In Richard Cory is described being “richer than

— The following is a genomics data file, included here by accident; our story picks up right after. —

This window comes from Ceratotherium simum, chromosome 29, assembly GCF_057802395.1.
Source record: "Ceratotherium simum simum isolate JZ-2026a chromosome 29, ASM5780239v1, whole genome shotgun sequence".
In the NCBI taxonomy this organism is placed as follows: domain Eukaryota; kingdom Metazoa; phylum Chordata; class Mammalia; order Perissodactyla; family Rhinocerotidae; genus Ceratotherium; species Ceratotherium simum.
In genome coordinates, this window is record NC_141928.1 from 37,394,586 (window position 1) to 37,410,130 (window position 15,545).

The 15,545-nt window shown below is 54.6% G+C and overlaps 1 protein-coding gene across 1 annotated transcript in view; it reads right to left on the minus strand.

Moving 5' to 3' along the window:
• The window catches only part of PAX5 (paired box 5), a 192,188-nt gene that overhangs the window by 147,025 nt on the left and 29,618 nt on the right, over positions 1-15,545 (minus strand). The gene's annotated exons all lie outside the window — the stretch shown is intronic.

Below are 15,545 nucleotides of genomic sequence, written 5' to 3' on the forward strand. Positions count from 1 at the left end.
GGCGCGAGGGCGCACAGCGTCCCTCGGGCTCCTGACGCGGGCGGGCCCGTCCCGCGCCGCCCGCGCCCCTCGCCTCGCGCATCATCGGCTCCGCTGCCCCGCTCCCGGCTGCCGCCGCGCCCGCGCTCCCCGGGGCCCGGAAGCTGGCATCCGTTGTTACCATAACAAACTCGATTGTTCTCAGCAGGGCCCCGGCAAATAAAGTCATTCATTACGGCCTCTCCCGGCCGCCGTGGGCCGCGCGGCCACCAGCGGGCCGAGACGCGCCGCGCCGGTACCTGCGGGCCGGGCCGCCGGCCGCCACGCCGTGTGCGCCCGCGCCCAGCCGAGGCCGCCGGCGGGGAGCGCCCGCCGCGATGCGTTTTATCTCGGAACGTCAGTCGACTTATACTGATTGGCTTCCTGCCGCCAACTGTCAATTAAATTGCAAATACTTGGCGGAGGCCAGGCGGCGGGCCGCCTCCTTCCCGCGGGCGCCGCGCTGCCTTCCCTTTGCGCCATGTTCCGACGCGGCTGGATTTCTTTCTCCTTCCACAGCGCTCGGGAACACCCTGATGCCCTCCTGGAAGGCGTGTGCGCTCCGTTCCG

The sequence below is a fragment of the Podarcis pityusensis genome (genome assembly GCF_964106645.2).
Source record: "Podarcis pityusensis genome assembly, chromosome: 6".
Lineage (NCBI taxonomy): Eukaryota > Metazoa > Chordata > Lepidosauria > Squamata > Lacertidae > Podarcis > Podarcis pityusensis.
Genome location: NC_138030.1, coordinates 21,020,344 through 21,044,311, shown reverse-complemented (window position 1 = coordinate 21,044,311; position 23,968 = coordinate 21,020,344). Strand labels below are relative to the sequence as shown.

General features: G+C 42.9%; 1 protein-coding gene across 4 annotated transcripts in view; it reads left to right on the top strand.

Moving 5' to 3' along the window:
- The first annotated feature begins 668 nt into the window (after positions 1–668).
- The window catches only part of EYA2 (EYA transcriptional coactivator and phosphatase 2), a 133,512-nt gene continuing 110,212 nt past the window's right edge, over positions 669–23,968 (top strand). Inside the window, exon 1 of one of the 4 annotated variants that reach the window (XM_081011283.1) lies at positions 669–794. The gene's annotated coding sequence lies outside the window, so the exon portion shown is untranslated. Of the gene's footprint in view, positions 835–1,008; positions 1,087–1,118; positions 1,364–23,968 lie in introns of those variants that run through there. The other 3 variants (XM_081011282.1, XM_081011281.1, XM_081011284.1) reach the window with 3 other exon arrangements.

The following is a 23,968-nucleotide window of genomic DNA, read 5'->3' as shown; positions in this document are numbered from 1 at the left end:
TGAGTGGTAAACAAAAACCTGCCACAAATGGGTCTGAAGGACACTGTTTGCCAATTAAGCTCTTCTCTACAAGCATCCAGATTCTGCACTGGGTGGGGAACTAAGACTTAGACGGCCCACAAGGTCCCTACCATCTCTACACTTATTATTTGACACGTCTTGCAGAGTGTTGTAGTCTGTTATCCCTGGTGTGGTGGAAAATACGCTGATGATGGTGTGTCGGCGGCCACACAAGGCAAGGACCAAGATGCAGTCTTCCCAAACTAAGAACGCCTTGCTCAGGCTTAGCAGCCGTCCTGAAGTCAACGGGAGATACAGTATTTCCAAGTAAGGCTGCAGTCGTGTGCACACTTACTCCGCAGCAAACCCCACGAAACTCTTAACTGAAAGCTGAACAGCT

In “Richard Cory”, Edward Arlington Robinson explores the idea that appearances can be deceiving. Through his use of diction and irony, Robinson suggests that everyone has a different lens for viewing reality and what is seen may not actually be a reflection of actuality. Furthermore, these devices used in the poem provide us with the idea that longing for material belongings may blind us to the horrors of the reality we live him. Throughout the poem, Robinson consistently uses royal and majestic diction to describe Richard Cory as a king like figure. Richard Cory is described being “richer than a king” (9). This comparison shows that Richard Cory is affluent and has money in figures that all the towns people do not have. Similarly, Richard Cory is portrayed as someone from “sole to crown” (3). Sole is referring to the bottom of his shoe, and crown is referring to a symbolic crown at the top of his head, showing his regal nature and majestic presence. Once again, he is constantly being related to a king like figure, as that is what he is to the townsfolk. Some of Robinson’s words in the poem uses its connotation or denotation to convey a certain meaning. In the first line, the speaker is mentions how “Richard Cory went down town” (1). The connotation of downtown is suggesting that Richard Cory is coming down from his imperial level onto the lower and humble levels of the townsfolk. Robinson uses the exact meaning of the words, or the denotation, to place importance on the majestic qualities of Richard. This is especially clear in Robinson’s diction when describing Richard as “imperially slim” (4). and “schooled in every grace” (10). All of these descriptions and ideas about Richard Cory being someone king like are only ideas materializing in the speaker’s—which happens to be the townsfolk— mind by viewing Richard Cory from just his looks.Much like his use of connotation and denotation through his diction, Robinson also uses irony in his poem to further explore the topic of appearances versus reality. In his specific poem, the irony created is situational irony as the reality of the situation differs from the expected effect. In this case, according to the townsfolk Richard Cory to be living a lavish life with all the material goods that one could possibly ever want. People in the town aspire to have what he has and lead a life like him. Due to the build up of such dignified and glorious descriptions, the irony of the last line of the poem is highlighted


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